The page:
3. Authority Bias

Authority bias is often seen in organizations with a strong hierarchy, but that is by no means the only place. This is the tendency for people to trust the opinion of a senior person and allow that opinion to influence our analysis so that we can produce insight that backs it up. It’s a version of confirmation bias–in this case, we’re motivated to confirm the bias of the authority figure. 

4. Automation Bias

We trust automated systems more than non-automated ones and tend to treat the software or system as an authority. This bias can start to influence our analytics at the source if a downstream software solution is inputting values into your data. For example, grouping or classifying objects based on predefined criteria. By the time that data is being used in analytics, the analyst may not know where it came from or know enough to determine if it was applied properly.

5. Dunning-Kruger effect

Finally, we have the pernicious Dunning-Kruger effect that describes the phenomenon where people who know less in a certain area overestimate their knowledge and skill in that area. In fact, both sides of the Dunning-Kruger coin can result in biased analytics.

On the one hand, less experienced analysts who overestimate their abilities may look at a data set, see signals everywhere, and dismiss more likely explanations. And on the other, you have the seasoned analyst who’s looked at the data for years and when there is finally something of significance, they doubt whether it’s real. 

How You Can Remove Bias

How can you remove or at least mitigate the bias in your analyses? Well, awareness of those biases is a strong first step. But practically speaking, consider making the following changes in your approach:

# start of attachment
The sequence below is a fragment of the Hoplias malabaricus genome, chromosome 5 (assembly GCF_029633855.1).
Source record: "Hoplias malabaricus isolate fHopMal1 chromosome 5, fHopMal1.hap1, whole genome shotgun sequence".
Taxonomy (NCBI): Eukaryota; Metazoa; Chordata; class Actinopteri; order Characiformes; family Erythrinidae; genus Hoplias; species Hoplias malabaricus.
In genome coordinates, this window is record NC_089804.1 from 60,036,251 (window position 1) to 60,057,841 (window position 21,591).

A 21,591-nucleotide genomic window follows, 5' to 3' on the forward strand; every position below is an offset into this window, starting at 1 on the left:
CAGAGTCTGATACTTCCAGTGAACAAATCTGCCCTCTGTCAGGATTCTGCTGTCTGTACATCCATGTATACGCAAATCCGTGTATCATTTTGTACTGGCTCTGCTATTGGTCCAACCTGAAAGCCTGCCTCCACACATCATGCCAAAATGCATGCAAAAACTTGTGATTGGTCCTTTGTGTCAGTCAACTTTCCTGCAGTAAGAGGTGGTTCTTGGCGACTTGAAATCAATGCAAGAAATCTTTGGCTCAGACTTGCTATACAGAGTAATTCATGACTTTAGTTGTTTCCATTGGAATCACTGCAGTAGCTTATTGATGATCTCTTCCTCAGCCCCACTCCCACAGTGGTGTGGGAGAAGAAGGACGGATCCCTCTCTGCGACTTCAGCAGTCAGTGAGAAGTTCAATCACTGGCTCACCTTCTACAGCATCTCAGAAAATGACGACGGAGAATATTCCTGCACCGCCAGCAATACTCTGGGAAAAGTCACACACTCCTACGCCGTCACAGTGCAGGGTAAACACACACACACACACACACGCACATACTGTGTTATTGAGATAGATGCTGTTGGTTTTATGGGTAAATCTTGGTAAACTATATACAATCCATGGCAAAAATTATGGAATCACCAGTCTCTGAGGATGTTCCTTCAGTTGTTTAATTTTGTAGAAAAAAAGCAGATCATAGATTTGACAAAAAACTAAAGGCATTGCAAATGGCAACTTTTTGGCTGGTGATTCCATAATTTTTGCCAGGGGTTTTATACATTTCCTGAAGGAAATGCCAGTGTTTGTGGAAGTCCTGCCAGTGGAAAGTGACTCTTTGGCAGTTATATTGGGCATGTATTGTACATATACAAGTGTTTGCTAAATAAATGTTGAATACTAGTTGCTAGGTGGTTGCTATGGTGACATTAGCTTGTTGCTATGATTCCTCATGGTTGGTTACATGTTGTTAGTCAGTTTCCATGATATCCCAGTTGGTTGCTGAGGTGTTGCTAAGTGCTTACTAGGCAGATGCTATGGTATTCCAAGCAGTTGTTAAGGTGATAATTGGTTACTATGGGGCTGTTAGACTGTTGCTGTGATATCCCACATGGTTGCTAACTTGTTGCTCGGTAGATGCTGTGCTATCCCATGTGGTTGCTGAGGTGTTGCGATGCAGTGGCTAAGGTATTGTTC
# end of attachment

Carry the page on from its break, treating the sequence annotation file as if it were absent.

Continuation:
Set your hypothesis aside and broaden the scope of the data you explore to capture other possibilities.

Going back to our productivity example early on, any analysis of productivity and working from home should include data reflecting any other changes that occurred at that time such as software changes, policy changes, and staffing changes.

Create a data-first culture that supports analysts, even when they have to deliver results that contradict the opinion of an authority figure.

Way too much time and money are lost chasing up bad ideas. The analyst who can point out when something isn’t viable should be recognized for saving the organization. And if you do this in combination with the first point, casting a wider net, you may also be able to follow up with an even better option.

Augment your team with a solution that makes AI a co-pilot to act as a second set of eyes and insight.

In a platform like Virtualitics—which was purpose-built to support Intelligent Exploration—this goes beyond simply using out-of-the-box AI to do the analysis. AI is also used to apply the best visualization for the insight found and to surface statistically significant insights within the analyses, all with a click of a button.

You can learn more about how Intelligent Exploration casts a wider net here.

I see AI during explorations as something like my co-analyst. Something like a colleague that is like helping me to do this exploration… Maybe these are things which I have thought about… but maybe it’s showing me something completely different. And then I suddenly realize…AI actually made some suggestions for me, that there might be some other things going on in the data which I wouldn’t have thought about.

– Tobias Zwingmann